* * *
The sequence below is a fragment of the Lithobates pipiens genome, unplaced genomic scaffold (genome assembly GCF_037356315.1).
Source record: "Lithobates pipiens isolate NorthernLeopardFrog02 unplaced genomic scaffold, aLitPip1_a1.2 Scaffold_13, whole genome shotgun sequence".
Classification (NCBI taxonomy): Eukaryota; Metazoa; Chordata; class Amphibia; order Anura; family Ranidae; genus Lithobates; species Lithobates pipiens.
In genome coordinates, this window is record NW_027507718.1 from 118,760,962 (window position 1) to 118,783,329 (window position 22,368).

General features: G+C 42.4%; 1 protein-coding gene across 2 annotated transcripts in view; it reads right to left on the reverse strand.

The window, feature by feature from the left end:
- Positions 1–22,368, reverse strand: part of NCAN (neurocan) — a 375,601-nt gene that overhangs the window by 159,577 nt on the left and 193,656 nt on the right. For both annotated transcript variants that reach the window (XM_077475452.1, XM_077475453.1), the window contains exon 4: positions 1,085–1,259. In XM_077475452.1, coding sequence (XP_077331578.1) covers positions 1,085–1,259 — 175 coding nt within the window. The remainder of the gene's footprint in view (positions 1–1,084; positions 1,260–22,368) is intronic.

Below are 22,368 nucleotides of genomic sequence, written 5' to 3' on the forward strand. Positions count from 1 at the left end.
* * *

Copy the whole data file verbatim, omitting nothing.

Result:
The sequence below is a fragment of the Lithobates pipiens genome, unplaced genomic scaffold (genome assembly GCF_037356315.1).
Source record: "Lithobates pipiens isolate NorthernLeopardFrog02 unplaced genomic scaffold, aLitPip1_a1.2 Scaffold_13, whole genome shotgun sequence".
Classification (NCBI taxonomy): Eukaryota; Metazoa; Chordata; class Amphibia; order Anura; family Ranidae; genus Lithobates; species Lithobates pipiens.
In genome coordinates, this window is record NW_027507718.1 from 118,760,962 (window position 1) to 118,783,329 (window position 22,368).

General features: G+C 42.4%; 1 protein-coding gene across 2 annotated transcripts in view; it reads right to left on the reverse strand.

The window, feature by feature from the left end:
- Positions 1–22,368, reverse strand: part of NCAN (neurocan) — a 375,601-nt gene that overhangs the window by 159,577 nt on the left and 193,656 nt on the right. For both annotated transcript variants that reach the window (XM_077475452.1, XM_077475453.1), the window contains exon 4: positions 1,085–1,259. In XM_077475452.1, coding sequence (XP_077331578.1) covers positions 1,085–1,259 — 175 coding nt within the window. The remainder of the gene's footprint in view (positions 1–1,084; positions 1,260–22,368) is intronic.

Below are 22,368 nucleotides of genomic sequence, written 5' to 3' on the forward strand. Positions count from 1 at the left end.